July 13, 1938


Some froze, some ran, and some charged.

All died the same.

Food is scarce in this damned place, and so I follow up any hint of a meal.

I was tracking the faintest scent of freshly baked bread and listening to the howls of Turk over the intercom system hidden in the ceiling of a long, broad hall. There were no windows, only a pale, sickly light emanating from thin bulbs hanging down. At the far end of the corridor was a set of double doors, each painted a green reminiscent of fresh vomit.

From beyond those doors came the scent of bread, as well as a low murmur of voices. The conversations were unintelligible beneath the lonesome howling of Turk.

With a growling stomach and no small amount of anger, I reached the doors and threw them wide.

The conversations stopped, and I found myself looking in at somewhere close to thirty young men sitting in a cafeteria. They looked at me in surprise, none of them speaking.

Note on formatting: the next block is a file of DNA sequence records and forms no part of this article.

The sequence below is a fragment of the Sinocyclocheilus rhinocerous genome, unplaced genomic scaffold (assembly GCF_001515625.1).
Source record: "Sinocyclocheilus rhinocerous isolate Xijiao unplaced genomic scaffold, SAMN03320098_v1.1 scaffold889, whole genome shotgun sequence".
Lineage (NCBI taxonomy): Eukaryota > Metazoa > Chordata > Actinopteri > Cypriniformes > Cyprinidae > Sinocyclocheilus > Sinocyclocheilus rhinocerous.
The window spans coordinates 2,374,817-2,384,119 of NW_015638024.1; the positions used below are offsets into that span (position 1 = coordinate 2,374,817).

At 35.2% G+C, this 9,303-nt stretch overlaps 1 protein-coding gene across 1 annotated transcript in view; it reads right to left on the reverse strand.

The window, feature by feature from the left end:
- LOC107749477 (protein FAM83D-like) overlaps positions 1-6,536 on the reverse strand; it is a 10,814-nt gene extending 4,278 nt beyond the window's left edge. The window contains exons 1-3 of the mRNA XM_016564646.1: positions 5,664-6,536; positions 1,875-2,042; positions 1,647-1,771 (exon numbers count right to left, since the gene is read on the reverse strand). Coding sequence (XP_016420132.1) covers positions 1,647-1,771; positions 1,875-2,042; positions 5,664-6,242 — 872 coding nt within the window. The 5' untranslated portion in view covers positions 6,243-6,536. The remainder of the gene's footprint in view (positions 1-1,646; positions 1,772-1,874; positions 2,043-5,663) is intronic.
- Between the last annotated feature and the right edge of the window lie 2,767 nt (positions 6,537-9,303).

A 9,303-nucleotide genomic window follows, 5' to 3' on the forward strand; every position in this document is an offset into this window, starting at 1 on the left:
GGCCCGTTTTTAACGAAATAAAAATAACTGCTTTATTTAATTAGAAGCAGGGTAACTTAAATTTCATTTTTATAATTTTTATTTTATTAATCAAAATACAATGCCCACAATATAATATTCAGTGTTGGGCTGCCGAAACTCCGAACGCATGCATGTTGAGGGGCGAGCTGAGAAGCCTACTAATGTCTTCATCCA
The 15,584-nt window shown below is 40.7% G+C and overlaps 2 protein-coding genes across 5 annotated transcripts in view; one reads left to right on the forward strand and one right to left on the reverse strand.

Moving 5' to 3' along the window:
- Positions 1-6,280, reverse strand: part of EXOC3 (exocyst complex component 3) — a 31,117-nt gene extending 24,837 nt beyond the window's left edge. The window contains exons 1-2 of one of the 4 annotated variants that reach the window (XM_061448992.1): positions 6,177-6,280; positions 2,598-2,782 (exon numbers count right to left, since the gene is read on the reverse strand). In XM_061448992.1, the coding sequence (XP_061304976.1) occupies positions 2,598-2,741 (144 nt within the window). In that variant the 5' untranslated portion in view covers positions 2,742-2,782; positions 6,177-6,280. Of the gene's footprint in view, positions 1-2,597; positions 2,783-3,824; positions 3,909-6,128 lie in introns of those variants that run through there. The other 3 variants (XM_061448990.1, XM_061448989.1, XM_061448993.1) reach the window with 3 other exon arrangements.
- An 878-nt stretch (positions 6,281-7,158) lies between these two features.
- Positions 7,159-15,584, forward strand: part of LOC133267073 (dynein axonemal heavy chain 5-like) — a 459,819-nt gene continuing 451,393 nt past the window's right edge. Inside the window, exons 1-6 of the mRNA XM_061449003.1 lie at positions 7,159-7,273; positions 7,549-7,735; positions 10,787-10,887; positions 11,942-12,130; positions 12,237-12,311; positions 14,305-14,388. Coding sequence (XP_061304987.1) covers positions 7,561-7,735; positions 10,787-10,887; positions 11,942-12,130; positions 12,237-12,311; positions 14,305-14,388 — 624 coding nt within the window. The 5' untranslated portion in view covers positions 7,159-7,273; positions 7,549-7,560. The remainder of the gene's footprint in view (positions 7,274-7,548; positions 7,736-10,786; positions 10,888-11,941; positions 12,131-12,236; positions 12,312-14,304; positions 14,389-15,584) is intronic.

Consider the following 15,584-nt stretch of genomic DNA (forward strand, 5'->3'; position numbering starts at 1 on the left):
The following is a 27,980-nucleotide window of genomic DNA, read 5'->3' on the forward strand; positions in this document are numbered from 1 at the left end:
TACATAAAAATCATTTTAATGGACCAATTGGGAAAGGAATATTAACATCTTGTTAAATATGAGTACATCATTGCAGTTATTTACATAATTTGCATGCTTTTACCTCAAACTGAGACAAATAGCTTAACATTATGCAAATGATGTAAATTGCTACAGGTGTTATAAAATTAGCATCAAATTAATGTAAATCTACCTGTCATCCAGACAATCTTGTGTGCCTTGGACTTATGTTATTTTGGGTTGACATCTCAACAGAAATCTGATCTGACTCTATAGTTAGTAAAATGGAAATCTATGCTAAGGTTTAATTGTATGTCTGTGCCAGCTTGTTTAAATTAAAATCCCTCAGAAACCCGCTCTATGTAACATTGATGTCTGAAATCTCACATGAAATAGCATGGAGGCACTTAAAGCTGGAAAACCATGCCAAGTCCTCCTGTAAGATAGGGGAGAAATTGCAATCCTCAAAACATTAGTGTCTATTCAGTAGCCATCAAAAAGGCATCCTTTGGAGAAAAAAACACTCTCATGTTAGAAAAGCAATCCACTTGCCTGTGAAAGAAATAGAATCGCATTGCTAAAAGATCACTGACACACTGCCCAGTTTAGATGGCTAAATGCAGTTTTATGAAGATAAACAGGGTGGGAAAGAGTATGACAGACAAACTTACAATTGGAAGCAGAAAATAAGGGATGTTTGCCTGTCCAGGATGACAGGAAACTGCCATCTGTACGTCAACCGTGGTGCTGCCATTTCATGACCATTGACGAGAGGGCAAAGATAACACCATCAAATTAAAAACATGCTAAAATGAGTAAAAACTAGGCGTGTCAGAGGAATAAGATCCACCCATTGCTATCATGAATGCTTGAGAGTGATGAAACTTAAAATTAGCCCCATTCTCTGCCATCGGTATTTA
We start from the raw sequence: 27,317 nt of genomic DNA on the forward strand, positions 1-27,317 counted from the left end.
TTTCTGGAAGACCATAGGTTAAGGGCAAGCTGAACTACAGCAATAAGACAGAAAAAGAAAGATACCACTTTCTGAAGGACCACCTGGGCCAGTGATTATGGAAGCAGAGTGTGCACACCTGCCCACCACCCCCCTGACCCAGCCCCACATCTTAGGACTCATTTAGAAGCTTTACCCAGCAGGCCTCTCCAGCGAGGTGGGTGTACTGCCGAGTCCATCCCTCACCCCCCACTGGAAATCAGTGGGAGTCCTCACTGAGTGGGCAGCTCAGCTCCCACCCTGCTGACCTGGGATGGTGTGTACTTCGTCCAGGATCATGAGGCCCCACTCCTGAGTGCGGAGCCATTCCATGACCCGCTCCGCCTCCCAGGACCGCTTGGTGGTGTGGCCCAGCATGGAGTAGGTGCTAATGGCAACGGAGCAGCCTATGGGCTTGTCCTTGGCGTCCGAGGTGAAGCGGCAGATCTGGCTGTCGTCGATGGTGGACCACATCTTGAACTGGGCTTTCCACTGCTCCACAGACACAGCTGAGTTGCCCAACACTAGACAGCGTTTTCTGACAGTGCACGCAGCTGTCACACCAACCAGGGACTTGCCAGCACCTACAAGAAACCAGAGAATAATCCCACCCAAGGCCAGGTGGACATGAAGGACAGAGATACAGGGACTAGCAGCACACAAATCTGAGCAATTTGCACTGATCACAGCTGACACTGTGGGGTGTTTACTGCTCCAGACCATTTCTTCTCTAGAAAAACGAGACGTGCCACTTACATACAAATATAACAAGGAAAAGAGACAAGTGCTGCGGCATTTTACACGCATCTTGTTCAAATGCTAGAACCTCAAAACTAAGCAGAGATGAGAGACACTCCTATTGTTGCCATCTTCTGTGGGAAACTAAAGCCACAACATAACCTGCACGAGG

Finally, one young man whispered, “He has his guns.”

The last word sent the men into a flurry of motion, yet even as some struggled to their feet, I had my Colts drawn.

The revolvers thundered in the cafeteria, and those who had stood up first were the first to die.

The slugs from the .44s tore through them, some of the bullets smashing into the young men behind them. Some of the diners remained in their seats, paralyzed with fear. Others tried to escape to the door off to the left, and a few charged at me.

They, like those who had moved first, died sooner than the rest.

As the remainder struggled to flee, I reloaded first one Colt and then the other, killing those closest to the exit. The bodies piled up, blocking the exit, trapping the rest of the men with me.

The survivors huddled against the back wall, eyes wide and darting from side to side.

There were less than a dozen left.

“Where’s my dog?” I asked.

No one answered, and so I killed one of them, splattering his brains over the young man closest to him.

“Where’s my dog?”

I repeated the question eight more times, and in the end, no one had answered me.

But that’s alright.

I’ll stack bodies until I find him.

#horror #fear #paranormal

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Nicholas Efstathiou

Husband, father, and writer.

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